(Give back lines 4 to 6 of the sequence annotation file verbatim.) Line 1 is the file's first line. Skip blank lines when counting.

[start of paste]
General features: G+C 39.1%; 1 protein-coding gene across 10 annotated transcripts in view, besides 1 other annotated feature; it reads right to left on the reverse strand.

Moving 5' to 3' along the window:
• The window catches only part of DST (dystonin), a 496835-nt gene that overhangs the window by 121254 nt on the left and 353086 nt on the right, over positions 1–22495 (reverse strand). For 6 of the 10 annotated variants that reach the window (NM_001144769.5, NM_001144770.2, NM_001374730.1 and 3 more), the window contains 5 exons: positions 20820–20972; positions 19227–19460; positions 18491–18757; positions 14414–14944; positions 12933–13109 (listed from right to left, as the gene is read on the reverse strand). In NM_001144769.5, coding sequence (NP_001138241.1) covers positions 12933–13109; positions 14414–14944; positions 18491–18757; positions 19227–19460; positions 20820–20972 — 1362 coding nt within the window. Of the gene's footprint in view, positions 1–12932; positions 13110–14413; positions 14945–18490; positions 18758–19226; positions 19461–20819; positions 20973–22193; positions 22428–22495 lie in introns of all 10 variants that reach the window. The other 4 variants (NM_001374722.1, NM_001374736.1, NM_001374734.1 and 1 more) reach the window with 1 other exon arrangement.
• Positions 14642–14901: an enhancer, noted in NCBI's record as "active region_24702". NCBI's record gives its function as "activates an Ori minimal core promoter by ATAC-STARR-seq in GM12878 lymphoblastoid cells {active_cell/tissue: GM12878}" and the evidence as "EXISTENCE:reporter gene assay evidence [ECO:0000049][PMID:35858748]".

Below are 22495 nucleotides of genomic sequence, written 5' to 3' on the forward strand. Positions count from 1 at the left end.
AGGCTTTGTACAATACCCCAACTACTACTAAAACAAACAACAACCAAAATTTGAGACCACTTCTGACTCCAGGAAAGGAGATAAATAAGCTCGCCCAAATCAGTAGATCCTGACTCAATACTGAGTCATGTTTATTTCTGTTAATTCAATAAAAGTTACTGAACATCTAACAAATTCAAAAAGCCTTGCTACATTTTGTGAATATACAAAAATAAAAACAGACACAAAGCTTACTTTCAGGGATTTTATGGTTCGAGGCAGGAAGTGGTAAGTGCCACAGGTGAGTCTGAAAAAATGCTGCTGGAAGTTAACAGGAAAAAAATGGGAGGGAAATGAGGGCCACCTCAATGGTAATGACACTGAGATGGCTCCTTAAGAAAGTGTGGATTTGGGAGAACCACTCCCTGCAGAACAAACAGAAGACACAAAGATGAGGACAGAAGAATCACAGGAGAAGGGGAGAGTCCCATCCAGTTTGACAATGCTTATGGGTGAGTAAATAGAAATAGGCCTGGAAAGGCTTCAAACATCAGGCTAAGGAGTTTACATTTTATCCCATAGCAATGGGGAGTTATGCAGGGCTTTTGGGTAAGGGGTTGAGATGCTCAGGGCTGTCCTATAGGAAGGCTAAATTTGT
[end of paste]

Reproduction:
• Positions 14642–14901: an enhancer, noted in NCBI's record as "active region_24702". NCBI's record gives its function as "activates an Ori minimal core promoter by ATAC-STARR-seq in GM12878 lymphoblastoid cells {active_cell/tissue: GM12878}" and the evidence as "EXISTENCE:reporter gene assay evidence [ECO:0000049][PMID:35858748]".

Below are 22495 nucleotides of genomic sequence, written 5' to 3' on the forward strand. Positions count from 1 at the left end.
AGGCTTTGTACAATACCCCAACTACTACTAAAACAAACAACAACCAAAATTTGAGACCACTTCTGACTCCAGGAAAGGAGATAAATAAGCTCGCCCAAATCAGTAGATCCTGACTCAATACTGAGTCATGTTTATTTCTGTTAATTCAATAAAAGTTACTGAACATCTAACAAATTCAAAAAGCCTTGCTACATTTTGTGAATATACAAAAATAAAAACAGACACAAAGCTTACTTTCAGGGATTTTATGGTTCGAGGCAGGAAGTGGTAAGTGCCACAGGTGAGTCTGAAAAAATGCTGCTGGAAGTTAACAGGAAAAAAATGGGAGGGAAATGAGGGCCACCTCAATGGTAATGACACTGAGATGGCTCCTTAAGAAAGTGTGGATTTGGGAGAACCACTCCCTGCAGAACAAACAGAAGACACAAAGATGAGGACAGAAGAATCACAGGAGAAGGGGAGAGTCCCATCCAGTTTGACAATGCTTATGGGTGAGTAAATAGAAATAGGCCTGGAAAGGCTTCAAACATCAGGCTAAGGAGTTTACATTTTATCCCATAGCAATGGGGAGTTATGCAGGGCTTTTGGGTAAGGGGTTGAGATGCTCAGGGCTGTCCTATAGGAAGGCTAAATTTGT